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Lost in the Attachment

You receive an urgent email from your boss with the following request:


“Please complete this assignment prior to my return from vacation. Remember to work hard, have a positive attitude, and be a team player. We’ll catch up when I am back in the office.”


You scan the email repeatedly because something isn’t quite clear. What exactly is the task?


Coworkers crowd around your computer and look on in bewilderment. You each attempt to discern what seems to be a hidden code. Your boss was clear about how you are to conduct yourself, but what is the assignment? Everyone has their own idea as to what it may be, but nothing seems to make sense.


Finally, the newly hired intern walks by and asks what the commotion is all about. Upon hearing your explanation, she asks to see the email for herself. Taking one glance at it, she begins giggling and asks: “Did you open the attachment?”


Many of us pretend we are in a similar situation as we follow Christ. We know how to conduct ourselves in a godly manner, but we are fuzzy on what our purpose is. We understand that Jesus has given us morals to live by and standards to live up to, but we miss the context entirely. He has not only directed us on how we should live but what we should do. In other words, he has given us an assignment. This life assignment is clear, but we often skip over it without noticing. We ignore it like an attachment in an email from our boss. We attempt to adopt the character of Jesus without the mission of Jesus, and we are left aimlessly wondering what God’s will is for our lives. Make no mistake: You cannot truly live out Christian principles without the Christian purpose. Both the principles and the purpose are clear in God’s word, and we should strive to align our lives accordingly.


How to live (principles) is best summarized in the Great Commandment:


Jesus replied: “‘Love the Lord your God with all your heart and with all your soul and with all your mind.’ This is the first and greatest commandment. And the second is like it: ‘Love your neighbor as yourself.’” Matthew 22:37-39


What to do (purpose) is best summarized in the Great Commission:


Then Jesus came to them and said, “All authority in heaven and on earth has been given to me. Therefore go and make disciples of all nations, baptizing them in the name of the Father and of the Son and of the Holy Spirit, and teaching them to obey everything I have commanded you. And surely I am with you always, to the very end of the age.” Matthew 28:18-20


You cannot separate these two. If you attempt to make disciples without love, you are going to make dangerously unhealthy disciples if you make any at all. If you attempt to love without making disciples, you are going to be demonstrating a love that falls vastly short of the love God intends to show the world through you. Most believers are generally aware of how to live out godly principles. We learn right from wrong at an early age and commit to living morally in whatever we do. But then we have no idea what it is that we should do. We spend our time wondering what God’s will is for our lives, but we do not realize he has told us what it is. As a result, the mission is taken out of the Christian life and we find ourselves pursuing after the same pursuits as the rest of the world. The only difference is that we apply godly principles and do these things in an ethical, “Christlike” manner. But can we call something “Christlike” that has no regard for the mission Christ himself aimed to accomplish? We must open the email attachment! It is not hidden from us. He has given us more than just a way to live; he has given us exactly what we should do.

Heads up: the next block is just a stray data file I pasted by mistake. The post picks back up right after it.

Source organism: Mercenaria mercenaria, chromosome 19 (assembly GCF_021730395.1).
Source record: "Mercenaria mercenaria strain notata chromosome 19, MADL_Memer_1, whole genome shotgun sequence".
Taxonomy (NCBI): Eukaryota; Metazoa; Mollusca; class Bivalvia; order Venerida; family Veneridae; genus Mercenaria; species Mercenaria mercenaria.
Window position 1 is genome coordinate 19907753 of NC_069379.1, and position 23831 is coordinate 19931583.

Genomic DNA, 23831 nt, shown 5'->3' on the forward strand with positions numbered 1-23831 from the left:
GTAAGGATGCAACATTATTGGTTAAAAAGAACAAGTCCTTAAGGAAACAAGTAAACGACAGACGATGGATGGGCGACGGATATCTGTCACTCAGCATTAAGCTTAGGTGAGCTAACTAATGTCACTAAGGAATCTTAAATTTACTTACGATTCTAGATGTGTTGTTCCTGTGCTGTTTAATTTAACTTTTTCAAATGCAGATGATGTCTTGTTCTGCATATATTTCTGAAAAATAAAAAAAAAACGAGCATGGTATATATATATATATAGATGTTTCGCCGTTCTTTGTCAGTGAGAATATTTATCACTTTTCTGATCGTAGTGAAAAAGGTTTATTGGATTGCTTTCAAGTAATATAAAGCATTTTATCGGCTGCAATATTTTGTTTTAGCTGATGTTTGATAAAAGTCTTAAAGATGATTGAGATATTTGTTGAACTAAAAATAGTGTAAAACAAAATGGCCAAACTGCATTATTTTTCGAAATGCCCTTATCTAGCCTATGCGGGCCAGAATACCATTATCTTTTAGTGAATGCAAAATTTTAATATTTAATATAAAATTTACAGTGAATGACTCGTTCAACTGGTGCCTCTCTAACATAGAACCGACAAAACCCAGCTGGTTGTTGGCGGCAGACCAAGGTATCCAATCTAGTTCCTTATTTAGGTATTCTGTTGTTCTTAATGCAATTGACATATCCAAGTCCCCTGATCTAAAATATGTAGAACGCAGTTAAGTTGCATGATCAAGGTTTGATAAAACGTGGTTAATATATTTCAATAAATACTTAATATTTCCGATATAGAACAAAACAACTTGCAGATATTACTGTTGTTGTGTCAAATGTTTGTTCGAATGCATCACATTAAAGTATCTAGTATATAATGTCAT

His assignment for us is not up for debate, and you do not have to decode the message. He has made us his ambassadors, entrusting to us the message of reconciliation. He commanded us to be his witnesses as we make disciples of all nations until the mission is complete. Based on the authority of scripture, this is God’s will for your life. It is in the context of this mission that we love other people, work as if working for the Lord, and live out the various fruits of the Spirit. Godly principles were not simply meant to bring life to our own purposes, but to the purpose of the King. Let us aim to increase in godly character as we sprint after the unchanging, eternal purpose given to us by our Lord!

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